Advanced Computing in the Age of AI|Friday, October 23, 2020
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How Aligning AI Project Teams Can Ensure AI Success 

While AI deployments are picking up steam, challenges to success, both technical and cultural, abound. One of the biggest challenges is the lack of alignment among the three pillars of enterprise AI success: business users who are closest to the data, data engineers charged with keeping the data pipes open, and data scientists who make AI work. This lack of alignment typically means that data science teams find themselves “boiling the ocean” without a clear scope, while data engineers don’t know what data sets to focus on – which can lead to very disappointing results for AI projects. Only by aligning these groups around a standard data science methodology can consistent AI success be achieved.

The lack of alignment

The lack of alignment isn’t surprising. Business leaders who came out of school 15 or more years ago were never trained to take advantage of big data. While data scientists always “start with the data” – and the more data the better – business users, whether in finance, marketing or customer support, typically have a limited set of questions they want answered based on their accustomed approach to their discipline, so they frequently ask the data science team for a report based on a specific set of “how many” or “how often” attributes for a given criteria.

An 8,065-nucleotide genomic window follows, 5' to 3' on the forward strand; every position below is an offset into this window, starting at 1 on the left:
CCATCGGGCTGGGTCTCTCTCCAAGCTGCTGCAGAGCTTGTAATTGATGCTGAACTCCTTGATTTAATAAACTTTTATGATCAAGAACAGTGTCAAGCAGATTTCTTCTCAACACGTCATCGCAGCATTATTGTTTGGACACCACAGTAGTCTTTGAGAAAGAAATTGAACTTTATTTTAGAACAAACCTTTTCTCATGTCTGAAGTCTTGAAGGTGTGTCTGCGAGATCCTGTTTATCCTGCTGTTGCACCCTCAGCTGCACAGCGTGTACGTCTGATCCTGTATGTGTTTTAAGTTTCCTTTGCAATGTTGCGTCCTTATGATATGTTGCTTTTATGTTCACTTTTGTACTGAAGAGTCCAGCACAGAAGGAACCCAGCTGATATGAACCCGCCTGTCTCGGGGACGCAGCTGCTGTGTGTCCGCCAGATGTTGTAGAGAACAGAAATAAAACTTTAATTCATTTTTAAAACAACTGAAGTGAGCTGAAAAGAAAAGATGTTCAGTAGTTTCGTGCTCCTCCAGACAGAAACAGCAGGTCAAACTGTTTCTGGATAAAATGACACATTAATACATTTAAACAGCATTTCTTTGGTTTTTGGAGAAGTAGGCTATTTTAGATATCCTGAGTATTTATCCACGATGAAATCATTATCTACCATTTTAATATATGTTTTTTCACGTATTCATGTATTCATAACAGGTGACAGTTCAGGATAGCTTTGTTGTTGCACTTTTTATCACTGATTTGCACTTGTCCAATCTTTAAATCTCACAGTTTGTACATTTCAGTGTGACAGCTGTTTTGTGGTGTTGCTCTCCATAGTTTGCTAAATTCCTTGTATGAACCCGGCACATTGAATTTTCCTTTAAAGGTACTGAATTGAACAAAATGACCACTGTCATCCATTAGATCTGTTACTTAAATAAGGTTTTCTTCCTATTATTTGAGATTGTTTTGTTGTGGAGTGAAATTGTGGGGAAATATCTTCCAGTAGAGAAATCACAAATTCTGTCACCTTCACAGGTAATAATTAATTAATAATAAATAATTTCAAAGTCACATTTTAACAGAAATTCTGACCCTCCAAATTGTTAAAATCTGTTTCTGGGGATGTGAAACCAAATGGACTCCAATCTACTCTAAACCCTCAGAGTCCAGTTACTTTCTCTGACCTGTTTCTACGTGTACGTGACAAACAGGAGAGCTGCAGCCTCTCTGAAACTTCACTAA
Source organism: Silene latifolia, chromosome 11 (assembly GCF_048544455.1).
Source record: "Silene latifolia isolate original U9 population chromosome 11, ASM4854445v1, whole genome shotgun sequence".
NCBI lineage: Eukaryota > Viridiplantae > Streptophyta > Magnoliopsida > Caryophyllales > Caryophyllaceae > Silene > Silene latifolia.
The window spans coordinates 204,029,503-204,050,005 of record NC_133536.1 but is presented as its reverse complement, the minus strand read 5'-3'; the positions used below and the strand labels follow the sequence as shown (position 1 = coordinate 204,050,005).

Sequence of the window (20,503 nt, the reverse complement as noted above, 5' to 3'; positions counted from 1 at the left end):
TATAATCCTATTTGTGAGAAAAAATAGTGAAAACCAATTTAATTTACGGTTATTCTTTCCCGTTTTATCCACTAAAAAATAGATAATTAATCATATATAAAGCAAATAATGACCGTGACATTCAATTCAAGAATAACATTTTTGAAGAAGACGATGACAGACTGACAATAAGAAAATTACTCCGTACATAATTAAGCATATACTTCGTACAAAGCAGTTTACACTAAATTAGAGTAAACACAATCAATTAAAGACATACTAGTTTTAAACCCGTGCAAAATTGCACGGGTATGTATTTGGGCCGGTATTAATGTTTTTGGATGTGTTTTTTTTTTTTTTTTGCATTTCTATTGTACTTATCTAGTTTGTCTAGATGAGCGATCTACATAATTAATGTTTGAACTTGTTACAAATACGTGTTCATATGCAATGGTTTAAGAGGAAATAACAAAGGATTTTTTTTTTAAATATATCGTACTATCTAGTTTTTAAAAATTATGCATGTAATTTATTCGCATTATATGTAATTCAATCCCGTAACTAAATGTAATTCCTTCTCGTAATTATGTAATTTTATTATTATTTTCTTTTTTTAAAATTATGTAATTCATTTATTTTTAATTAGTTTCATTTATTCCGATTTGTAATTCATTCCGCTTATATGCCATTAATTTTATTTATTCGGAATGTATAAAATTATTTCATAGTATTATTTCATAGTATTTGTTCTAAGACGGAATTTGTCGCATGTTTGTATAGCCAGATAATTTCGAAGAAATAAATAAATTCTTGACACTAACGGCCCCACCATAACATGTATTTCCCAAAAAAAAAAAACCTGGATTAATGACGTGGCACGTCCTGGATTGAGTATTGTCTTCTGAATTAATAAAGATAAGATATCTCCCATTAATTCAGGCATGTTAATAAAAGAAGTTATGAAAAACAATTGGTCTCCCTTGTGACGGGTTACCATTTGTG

Fortunately, the disconnect between business users and data scientists is disappearing. Today’s business majors understand the power of big data, and it’s even making its way into elementary schools. Flash cards for memorizing addition and multiplication have been replaced with exercises that foster an understanding of categorization, organization and relationships.

In the meantime, we must still overcome the old-school mindset and allow data science to take the lead. That is, we must challenge the HiPPO (highest paid person's opinion). While the HiPPO’s experience and gut instinct should always be respected, relying solely on this approach will significantly limit the ability to apply data science to any problem.

Benefits of alignment and standardization

Ensuring alignment and a standard approach to AI will unify the entire enterprise around a critical new paradigm that more data is always potential energy to propel the business forward. Alignment and a spirit of collaboration will also eventually empower business leaders to ask the data science team to “use data to identify my best next action and automate it.” This is critical for launching high-volume, low-complexity projects that can quickly have a significant impact on the business.

Consider a virtual assistant designed to answer common customer questions. Today, customers calling into a help center often ask the same questions over and over, requiring support engineers to repeat the same answer. Instead, what if the support team works with the data science team and IT to use those known questions and standard answers to train a 24/7 virtual assistant, or chat bot, which can then provide customers with immediate answers – no waiting on hold, no support ticket, no wading through a website for FAQs or articles. This can transform support operations, increasing customer satisfaction while allowing support engineers to focus on new and more complex challenges that customers may encounter.

Another example is adding real-time system health monitoring to customer applications to allow support engineers to review system data leading up to a system degradation or crash. By aggregating and analyzing data from an ever-growing number of customer systems, it becomes possible to predict when an individual customer’s system is at risk and automatically notify that customer of any required preventive action.